Black Friday (Jome-ye Siaah) is the name given to 8 September 1978 (17 Shahrivar 1357 AP) and the shootings in Zhaleh (or Jaleh) Square in Tehran, Iran. The deaths and the reaction to them has been described as a pivotal event in the Iranian Revolution when any "hope for compromise" between the protest movement and the Shah's regime was extinguished.
Background and massacre
Jaleh Square shooting
As protest against the Shah's rule continued during the spring and summer of 1978, the Iranian government declared martial law. On 8 September, thousands gathered in Tehran's Jaleh Square for a religious demonstration, despite the fact that the government had declared martial law the day before.
The soldiers ordered the crowd to disperse, but the order was ignored. Initially, it was thought that either because of this reason, or because of the fact that the protesters kept pushing towards the military, the military opened fire, killing and wounding several people.
Black Friday is thought to have marked the point of no return for the revolution, and led to the abolition of Iran's monarchy less than a year later. It is also believed that Black Friday played a crucial role in further radicalizing the protest movement, uniting the opposition to the shah and mobilized the masses.
Initially opposition and western journalists claimed that the Iranian army massacred thousands of protesters. The clerical leadership announced that "thousands have been massacred by Zionist troops."
Demonstration of Black Friday, the sentence on placard: "We want an Islamic government, led by Imam Khomeini"
The events triggered protests continued for another four months. The day after Black Friday, 9 September 1978, Hoveyda resigned as minister of court, although unrelated to the situation. A general strike in October shut down the petroleum industry that was essential to the administration's survival, "sealing the Shah's fate".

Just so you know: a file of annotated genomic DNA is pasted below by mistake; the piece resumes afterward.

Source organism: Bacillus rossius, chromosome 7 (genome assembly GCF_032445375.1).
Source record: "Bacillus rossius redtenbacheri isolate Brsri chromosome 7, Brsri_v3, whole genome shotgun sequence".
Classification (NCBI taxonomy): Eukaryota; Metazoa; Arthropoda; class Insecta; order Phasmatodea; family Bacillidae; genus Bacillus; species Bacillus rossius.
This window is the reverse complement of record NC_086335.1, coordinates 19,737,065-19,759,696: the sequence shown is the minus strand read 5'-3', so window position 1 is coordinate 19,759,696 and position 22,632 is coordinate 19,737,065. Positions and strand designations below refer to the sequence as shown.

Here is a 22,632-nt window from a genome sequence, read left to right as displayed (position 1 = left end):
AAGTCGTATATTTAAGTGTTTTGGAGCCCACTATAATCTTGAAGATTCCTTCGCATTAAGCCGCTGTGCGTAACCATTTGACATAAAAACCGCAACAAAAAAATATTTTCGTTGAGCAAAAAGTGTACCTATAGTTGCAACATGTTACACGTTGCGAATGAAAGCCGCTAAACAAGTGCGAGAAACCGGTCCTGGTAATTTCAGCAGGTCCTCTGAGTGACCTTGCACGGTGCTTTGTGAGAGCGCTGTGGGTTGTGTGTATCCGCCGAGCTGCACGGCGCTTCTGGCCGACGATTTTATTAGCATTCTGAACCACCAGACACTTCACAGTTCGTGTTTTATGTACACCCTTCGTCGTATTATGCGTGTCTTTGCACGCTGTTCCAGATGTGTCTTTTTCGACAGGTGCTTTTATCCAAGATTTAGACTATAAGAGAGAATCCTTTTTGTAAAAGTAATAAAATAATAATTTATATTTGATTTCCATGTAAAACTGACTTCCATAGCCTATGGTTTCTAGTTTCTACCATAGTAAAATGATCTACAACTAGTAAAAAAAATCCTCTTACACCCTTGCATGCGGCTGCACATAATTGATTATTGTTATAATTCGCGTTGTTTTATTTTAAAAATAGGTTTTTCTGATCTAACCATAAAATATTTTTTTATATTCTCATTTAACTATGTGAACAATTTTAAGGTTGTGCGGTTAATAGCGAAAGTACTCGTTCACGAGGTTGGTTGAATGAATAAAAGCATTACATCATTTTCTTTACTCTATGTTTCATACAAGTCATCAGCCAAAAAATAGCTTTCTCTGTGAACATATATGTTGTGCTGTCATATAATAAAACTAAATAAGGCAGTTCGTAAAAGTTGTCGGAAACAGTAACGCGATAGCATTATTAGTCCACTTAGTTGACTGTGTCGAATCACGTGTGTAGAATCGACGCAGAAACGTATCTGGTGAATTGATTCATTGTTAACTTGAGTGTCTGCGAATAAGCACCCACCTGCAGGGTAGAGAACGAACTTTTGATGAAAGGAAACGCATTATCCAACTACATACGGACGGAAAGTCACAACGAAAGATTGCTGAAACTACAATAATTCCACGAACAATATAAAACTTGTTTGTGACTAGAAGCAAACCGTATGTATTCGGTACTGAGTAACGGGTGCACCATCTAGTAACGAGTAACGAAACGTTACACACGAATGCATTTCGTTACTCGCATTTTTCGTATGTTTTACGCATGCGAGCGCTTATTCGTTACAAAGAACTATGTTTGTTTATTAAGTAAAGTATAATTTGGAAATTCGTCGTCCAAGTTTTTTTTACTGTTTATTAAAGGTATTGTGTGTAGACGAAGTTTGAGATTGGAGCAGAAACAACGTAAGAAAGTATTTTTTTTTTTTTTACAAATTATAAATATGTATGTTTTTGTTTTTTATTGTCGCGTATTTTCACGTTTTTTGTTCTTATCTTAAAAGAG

Continuation of protests ultimately led to Shah leaving from Iran in January 1979, clearing the way for the Iranian Revolution, led by the Ayatollah Khomeini.
Initially, western media
and opposition incorrectly reported "15,000 dead and wounded",
despite reports by the Iranian government officials that 86 people died in
Tehran during the whole day.
Michael Foucault, an often sourced French
journalist, first reported that 2000 - 3000 people died in the Jaleh Square and
later he raised it to 4000 people dead. BBCs correspondent in Iran, Andrew
Whitley, reported that hundreds died.
According to Emad al-Din
Baghi, a former researcher at the Martyrs Foundation (Bonyad Shahid, part of
the current Iranian government, which compensates families of victims) hired
"to make sense of the data" on those killed on Black Friday, about 90
were killed in Jaleh Square on Black Friday, among them two females – one woman
and a young girl.
On the same day in other parts of the capital a total of 24 people died in clashes with martial law forces, among them one female, making the total casualties on the same day to 88 deaths. Another source puts the Martyrs Foundation tabulation of dead at 84 during that day. The square's name was later changed to the Square of Martyrs (Maidan-e Shohada) by the Islamic republic.